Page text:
It is also not necessary to go out and create a dozen new non-spellcasting classes just because you are not allowing spellcasters. It is not the end of the world if the adventuring party has two Fighters and two Rogues; presumably your campaign will have more for these non-spellcasting types to do because you are not designing anything for spellcasters.
It might be "the end of the world" for the players though, as PC options are severely reduced if you remove magic from the list without replacing what's been taken out, and most players like options.
 

TwoSix

Uncomfortably diegetic
It might be "the end of the world" for the players though, as PC options are severely reduced if you remove magic from the list without replacing what's been taken out, and most players like options.
Exactly this. "Hey guys, we're going to play 5e but with 80% of the options removed because of <compelling reason>" is a tough sell unless <compelling reason> is pretty damn compelling. Adding in a bunch of new options as part of <compelling reason> has a way better chance of getting acceptance.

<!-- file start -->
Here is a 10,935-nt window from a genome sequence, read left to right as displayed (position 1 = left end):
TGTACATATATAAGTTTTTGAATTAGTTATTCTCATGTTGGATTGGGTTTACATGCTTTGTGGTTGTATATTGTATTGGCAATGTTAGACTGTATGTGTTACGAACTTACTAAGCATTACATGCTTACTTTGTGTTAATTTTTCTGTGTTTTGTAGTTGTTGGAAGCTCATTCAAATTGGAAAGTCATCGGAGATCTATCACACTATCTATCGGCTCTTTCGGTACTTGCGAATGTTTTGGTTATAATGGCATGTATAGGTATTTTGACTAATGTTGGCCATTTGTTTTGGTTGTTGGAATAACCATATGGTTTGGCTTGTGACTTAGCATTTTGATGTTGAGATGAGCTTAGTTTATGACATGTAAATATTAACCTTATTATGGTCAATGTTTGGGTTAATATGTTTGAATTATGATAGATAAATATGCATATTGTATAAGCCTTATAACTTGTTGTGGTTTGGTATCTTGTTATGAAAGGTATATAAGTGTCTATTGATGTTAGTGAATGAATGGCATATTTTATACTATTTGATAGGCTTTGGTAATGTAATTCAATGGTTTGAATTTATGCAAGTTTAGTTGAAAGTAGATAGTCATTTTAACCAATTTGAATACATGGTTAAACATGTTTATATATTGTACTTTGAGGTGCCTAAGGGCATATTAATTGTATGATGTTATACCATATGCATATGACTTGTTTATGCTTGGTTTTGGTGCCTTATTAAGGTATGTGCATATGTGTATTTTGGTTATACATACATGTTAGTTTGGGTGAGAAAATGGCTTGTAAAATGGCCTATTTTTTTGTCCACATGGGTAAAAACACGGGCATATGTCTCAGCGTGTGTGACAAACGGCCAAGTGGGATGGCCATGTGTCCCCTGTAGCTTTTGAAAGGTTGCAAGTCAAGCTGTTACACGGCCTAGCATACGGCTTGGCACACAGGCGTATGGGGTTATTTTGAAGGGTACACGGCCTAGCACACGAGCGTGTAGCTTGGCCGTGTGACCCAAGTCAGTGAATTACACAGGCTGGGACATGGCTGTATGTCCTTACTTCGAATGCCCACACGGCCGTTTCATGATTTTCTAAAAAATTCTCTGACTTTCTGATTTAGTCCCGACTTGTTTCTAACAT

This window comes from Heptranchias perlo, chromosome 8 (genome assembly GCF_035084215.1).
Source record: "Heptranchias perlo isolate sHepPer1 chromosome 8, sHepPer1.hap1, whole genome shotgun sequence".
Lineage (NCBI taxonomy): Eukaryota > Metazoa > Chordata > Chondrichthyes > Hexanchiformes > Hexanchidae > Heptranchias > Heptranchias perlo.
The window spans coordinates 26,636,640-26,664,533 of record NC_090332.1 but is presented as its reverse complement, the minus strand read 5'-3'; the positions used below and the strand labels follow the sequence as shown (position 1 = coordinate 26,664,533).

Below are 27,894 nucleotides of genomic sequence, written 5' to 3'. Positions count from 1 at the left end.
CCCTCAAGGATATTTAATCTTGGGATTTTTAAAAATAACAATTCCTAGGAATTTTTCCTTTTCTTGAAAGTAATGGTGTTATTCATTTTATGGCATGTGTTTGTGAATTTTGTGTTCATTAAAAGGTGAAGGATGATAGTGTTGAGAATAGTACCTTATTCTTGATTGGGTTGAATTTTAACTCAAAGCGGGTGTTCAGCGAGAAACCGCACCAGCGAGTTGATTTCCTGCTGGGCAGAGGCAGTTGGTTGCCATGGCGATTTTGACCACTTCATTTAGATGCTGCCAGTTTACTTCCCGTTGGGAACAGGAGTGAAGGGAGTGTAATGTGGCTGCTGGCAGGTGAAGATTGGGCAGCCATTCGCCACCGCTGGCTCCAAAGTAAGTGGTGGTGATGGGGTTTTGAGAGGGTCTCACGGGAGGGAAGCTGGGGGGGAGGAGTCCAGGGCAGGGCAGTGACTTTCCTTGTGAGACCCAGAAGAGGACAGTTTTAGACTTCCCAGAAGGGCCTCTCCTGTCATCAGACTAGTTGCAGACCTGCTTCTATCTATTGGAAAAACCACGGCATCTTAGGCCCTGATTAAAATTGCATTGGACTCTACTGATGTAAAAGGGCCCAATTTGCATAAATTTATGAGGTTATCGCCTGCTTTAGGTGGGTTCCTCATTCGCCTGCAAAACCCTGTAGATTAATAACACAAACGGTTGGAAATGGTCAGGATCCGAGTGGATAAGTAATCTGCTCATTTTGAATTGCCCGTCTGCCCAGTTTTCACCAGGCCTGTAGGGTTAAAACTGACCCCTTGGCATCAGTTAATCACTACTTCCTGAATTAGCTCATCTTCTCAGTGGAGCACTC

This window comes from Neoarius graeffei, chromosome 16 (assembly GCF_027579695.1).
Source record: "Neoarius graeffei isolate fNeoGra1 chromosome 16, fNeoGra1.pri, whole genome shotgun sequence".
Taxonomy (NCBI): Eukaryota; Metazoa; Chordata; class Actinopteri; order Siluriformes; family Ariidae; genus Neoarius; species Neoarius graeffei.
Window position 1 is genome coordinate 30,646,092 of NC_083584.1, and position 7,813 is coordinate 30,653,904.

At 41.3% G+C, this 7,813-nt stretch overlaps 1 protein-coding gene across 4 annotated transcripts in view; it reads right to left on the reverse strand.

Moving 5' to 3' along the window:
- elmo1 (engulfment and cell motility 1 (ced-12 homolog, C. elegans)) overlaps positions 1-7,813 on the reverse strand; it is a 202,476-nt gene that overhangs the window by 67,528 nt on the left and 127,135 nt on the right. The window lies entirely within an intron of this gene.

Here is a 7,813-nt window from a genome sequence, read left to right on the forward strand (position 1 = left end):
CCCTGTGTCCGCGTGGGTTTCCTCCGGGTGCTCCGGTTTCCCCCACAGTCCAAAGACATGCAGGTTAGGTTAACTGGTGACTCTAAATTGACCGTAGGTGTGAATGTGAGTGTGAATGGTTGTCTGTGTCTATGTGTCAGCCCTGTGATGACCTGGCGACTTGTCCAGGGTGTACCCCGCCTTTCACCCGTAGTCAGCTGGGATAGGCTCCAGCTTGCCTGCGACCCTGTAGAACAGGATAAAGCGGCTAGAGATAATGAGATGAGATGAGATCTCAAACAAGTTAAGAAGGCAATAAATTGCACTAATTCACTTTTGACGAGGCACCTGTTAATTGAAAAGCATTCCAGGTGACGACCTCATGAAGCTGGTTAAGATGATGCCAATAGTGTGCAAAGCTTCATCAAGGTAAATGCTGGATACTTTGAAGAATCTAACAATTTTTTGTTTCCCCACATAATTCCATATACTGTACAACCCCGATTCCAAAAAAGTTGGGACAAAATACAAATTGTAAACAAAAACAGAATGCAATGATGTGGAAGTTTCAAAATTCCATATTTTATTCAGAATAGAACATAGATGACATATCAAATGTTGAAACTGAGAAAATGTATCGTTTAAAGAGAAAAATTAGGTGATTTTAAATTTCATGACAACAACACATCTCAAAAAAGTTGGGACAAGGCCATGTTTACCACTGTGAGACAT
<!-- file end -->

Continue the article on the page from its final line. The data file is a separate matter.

Exactly this. "Hey guys, we're going to play 5e but with 80% of the options removed because of <compelling reason>" is a tough sell unless <compelling reason> is pretty damn compelling. Adding in a bunch of new options as part of <compelling reason> has a way better chance of getting acceptance.
I don't know. "We're a bunch of friends" and "This would be something new, different, and challenging" can be pretty compelling without a lot extra.

A sweetener might be nice, but it's not hard for me to envision a group that would be into it just because they like hanging out together and trying new stuff.
 
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DEFCON 1

Legend
Supporter
Fills a bit of the Bard niche, along with some battlefield control regular 5E martials lack.
A quick and dirty method for getting more "Warlord" into the game for a low/no-magic setting without incorporating an entirely new class... is to give 'Bardic Inspiration' (since the magical Bards wouldn't be used in this campaign) to the Battlemaster as a Combat Maneuver option. And rather than following the standard BI dice increase that the Bard class gives, you just user the BM superiority dice instead.